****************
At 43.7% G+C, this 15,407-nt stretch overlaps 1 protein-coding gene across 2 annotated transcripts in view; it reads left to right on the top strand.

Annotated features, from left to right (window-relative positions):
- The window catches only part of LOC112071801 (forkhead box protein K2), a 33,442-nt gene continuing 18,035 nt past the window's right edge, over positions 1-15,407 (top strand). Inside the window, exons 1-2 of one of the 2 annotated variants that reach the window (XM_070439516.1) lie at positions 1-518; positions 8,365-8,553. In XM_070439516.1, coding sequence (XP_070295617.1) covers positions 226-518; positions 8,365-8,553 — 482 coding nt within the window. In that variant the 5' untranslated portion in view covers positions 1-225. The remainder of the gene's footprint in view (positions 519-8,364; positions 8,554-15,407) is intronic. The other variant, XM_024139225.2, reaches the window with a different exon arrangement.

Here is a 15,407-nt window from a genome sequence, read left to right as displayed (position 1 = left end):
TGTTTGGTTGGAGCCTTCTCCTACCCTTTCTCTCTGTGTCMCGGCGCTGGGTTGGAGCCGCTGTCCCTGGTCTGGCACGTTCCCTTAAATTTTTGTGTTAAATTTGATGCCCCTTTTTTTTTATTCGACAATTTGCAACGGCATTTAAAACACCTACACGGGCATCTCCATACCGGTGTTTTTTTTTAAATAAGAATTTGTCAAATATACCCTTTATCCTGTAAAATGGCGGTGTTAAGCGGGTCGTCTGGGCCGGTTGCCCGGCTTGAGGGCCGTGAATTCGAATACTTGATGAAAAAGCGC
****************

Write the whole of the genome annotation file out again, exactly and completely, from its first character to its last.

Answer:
At 43.7% G+C, this 15,407-nt stretch overlaps 1 protein-coding gene across 2 annotated transcripts in view; it reads left to right on the top strand.

Annotated features, from left to right (window-relative positions):
- The window catches only part of LOC112071801 (forkhead box protein K2), a 33,442-nt gene continuing 18,035 nt past the window's right edge, over positions 1-15,407 (top strand). Inside the window, exons 1-2 of one of the 2 annotated variants that reach the window (XM_070439516.1) lie at positions 1-518; positions 8,365-8,553. In XM_070439516.1, coding sequence (XP_070295617.1) covers positions 226-518; positions 8,365-8,553 — 482 coding nt within the window. In that variant the 5' untranslated portion in view covers positions 1-225. The remainder of the gene's footprint in view (positions 519-8,364; positions 8,554-15,407) is intronic. The other variant, XM_024139225.2, reaches the window with a different exon arrangement.

Here is a 15,407-nt window from a genome sequence, read left to right as displayed (position 1 = left end):
TGTTTGGTTGGAGCCTTCTCCTACCCTTTCTCTCTGTGTCMCGGCGCTGGGTTGGAGCCGCTGTCCCTGGTCTGGCACGTTCCCTTAAATTTTTGTGTTAAATTTGATGCCCCTTTTTTTTTATTCGACAATTTGCAACGGCATTTAAAACACCTACACGGGCATCTCCATACCGGTGTTTTTTTTTAAATAAGAATTTGTCAAATATACCCTTTATCCTGTAAAATGGCGGTGTTAAGCGGGTCGTCTGGGCCGGTTGCCCGGCTTGAGGGCCGTGAATTCGAATACTTGATGAAAAAGCGC